Given recent revelations about the NSA’s spying on U.S. citizens, what once seemed truly paranoid now appears to be entirely plausible.
Protecting our privacy on the Internet is no longer a matter we can leave to chance — or ignore. The cost is simply too high.
Few can doubt that the privacy we enjoyed just a few years ago is no longer possible — especially as it applies to our online activities. We are increasingly dependent on the Web for our entertainment, communications, social life, business networking, and financial management. And to facilitate those online activities, we provide more and more personal information to organizations for which our privacy is not necessarily in their best interest. Facebook and LinkedIn, for example, are predicated on collecting and sharing as much personal information as we allow.
That “we allow” is important. Much of our privacy is lost because we let online organizations collect information about us. But perhaps even more privacy is lost because we willingly — or at least passively — hand over that information. A Forbes story, “Never give stores your ZIP code. Here’s why,” details a case in point. The same advice applies to your phone number, as noted in the Yahoo story, “Two reasons to never give your phone number out on the Internet.”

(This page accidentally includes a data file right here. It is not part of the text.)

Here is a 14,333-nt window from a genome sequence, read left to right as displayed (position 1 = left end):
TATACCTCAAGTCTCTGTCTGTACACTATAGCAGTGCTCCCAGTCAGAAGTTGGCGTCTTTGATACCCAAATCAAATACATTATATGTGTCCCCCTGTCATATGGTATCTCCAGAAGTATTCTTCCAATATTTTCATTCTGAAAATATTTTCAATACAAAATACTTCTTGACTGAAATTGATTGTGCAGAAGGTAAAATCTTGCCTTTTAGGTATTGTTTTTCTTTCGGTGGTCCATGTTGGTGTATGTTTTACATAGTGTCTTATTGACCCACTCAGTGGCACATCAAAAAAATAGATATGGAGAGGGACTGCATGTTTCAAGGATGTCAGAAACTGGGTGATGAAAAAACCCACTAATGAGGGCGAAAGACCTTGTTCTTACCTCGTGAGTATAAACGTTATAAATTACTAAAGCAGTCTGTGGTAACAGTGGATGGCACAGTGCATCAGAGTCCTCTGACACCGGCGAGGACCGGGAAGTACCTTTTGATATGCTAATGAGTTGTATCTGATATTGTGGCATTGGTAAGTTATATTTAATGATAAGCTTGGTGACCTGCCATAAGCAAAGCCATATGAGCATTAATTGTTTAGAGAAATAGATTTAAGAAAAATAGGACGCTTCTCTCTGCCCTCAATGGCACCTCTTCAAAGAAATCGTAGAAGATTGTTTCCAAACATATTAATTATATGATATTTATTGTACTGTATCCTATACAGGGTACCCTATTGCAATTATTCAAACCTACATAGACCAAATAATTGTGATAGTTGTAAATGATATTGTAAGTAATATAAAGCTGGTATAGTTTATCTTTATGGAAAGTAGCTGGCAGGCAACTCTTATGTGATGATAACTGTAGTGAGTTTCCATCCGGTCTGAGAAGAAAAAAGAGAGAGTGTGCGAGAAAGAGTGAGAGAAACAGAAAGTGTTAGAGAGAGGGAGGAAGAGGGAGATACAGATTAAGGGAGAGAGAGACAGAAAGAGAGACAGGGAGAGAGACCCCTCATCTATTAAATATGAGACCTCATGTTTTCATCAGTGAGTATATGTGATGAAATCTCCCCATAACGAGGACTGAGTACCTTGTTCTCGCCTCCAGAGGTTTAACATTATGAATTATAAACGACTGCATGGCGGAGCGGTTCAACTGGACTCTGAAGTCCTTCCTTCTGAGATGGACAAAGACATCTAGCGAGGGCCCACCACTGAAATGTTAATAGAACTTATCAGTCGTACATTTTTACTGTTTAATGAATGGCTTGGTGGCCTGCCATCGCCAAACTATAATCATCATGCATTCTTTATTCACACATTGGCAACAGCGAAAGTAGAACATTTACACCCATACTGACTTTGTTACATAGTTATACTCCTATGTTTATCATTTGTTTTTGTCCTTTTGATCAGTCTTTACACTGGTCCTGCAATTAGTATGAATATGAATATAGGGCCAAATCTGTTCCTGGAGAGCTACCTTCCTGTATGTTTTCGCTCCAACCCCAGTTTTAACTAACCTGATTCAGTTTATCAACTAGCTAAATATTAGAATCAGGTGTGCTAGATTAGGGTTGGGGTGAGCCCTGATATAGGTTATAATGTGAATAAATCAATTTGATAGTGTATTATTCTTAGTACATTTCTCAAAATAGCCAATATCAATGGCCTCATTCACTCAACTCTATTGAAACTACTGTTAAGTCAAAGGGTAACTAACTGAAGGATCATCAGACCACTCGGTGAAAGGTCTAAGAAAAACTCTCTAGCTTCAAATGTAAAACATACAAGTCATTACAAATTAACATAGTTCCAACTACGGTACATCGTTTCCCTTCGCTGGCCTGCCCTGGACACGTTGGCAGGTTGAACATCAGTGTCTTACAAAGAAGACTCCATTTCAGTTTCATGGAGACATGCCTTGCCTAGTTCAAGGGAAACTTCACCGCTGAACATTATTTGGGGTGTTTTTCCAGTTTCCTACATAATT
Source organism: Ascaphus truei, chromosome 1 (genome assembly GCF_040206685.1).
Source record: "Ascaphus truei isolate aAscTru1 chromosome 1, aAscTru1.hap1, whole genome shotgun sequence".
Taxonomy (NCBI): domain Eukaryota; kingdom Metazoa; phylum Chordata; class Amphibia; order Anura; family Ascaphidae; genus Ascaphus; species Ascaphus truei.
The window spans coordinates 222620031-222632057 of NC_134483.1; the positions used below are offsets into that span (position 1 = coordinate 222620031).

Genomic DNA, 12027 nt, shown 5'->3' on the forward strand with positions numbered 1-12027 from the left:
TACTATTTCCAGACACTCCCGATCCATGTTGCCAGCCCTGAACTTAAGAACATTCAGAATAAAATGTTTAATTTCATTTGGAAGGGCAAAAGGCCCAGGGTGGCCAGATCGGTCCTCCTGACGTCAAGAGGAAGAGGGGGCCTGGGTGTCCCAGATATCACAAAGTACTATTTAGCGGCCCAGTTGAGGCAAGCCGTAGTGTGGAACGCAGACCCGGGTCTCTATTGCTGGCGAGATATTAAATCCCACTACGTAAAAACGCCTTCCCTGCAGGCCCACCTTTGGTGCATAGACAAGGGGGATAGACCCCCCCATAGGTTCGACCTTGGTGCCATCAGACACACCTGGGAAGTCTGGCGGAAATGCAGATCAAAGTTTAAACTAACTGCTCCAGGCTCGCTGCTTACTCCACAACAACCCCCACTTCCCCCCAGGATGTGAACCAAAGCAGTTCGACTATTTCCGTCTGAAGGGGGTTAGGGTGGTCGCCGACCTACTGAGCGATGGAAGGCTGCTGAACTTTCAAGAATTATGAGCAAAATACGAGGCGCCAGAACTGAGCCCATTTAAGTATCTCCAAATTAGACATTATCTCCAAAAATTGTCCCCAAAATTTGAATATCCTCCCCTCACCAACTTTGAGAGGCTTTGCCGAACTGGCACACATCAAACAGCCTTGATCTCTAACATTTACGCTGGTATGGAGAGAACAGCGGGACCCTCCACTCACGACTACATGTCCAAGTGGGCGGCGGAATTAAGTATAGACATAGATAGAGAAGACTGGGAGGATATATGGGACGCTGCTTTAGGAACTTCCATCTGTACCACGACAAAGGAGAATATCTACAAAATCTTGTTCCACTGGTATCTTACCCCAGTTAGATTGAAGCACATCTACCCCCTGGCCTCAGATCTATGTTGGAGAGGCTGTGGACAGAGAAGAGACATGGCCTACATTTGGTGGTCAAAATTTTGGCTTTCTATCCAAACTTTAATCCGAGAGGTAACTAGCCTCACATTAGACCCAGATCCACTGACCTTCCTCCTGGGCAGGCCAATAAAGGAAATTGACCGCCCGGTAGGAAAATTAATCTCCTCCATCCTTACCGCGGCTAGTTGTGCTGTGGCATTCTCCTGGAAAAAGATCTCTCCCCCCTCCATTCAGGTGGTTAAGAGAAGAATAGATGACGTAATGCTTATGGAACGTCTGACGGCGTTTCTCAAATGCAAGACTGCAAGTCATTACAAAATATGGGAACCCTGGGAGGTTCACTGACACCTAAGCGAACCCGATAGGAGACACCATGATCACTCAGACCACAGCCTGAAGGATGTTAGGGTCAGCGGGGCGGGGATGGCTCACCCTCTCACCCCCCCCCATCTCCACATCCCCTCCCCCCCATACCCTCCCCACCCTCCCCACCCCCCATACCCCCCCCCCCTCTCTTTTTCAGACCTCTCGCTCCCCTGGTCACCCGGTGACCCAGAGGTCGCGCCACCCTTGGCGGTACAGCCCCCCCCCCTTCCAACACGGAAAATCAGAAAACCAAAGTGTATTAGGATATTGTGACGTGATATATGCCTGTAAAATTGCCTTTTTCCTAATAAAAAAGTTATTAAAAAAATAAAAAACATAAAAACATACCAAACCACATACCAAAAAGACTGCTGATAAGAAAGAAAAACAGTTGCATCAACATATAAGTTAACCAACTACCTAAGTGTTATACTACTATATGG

Given the recent reports of government spy programs, cyber thieves acquiring customer data from major corporations, and the often opaque privacy changes on social-media sites, it could seem that the truly paranoid have been vindicated — well, not entirely. For the rest of us, being at least somewhat paranoid is now a survival tactic. We need to think twice when someone requests any of our personal information.
Caution is especially warranted for the stuff we share on social-networking sites. For example, in her Top Story, “Tips for traveling with digital devices,” Susan Bradley cautions against posting your travel plans on Facebook and other social sites. She also mentions the benefits of using a virtual private network (VPN) service when traveling. (More on that below.) A Rutgers University site provides some helpful tips on staying secure while traveling.
Pushing users toward a universal sign-in
Privacy advocates have also voiced concerns about the use of social networks. Currently, over a billion people have Facebook accounts. More and more sites now allow you to sign in with your Facebook credentials. That’s just an extraordinarily bad idea for two reasons (and there are undoubtedly more).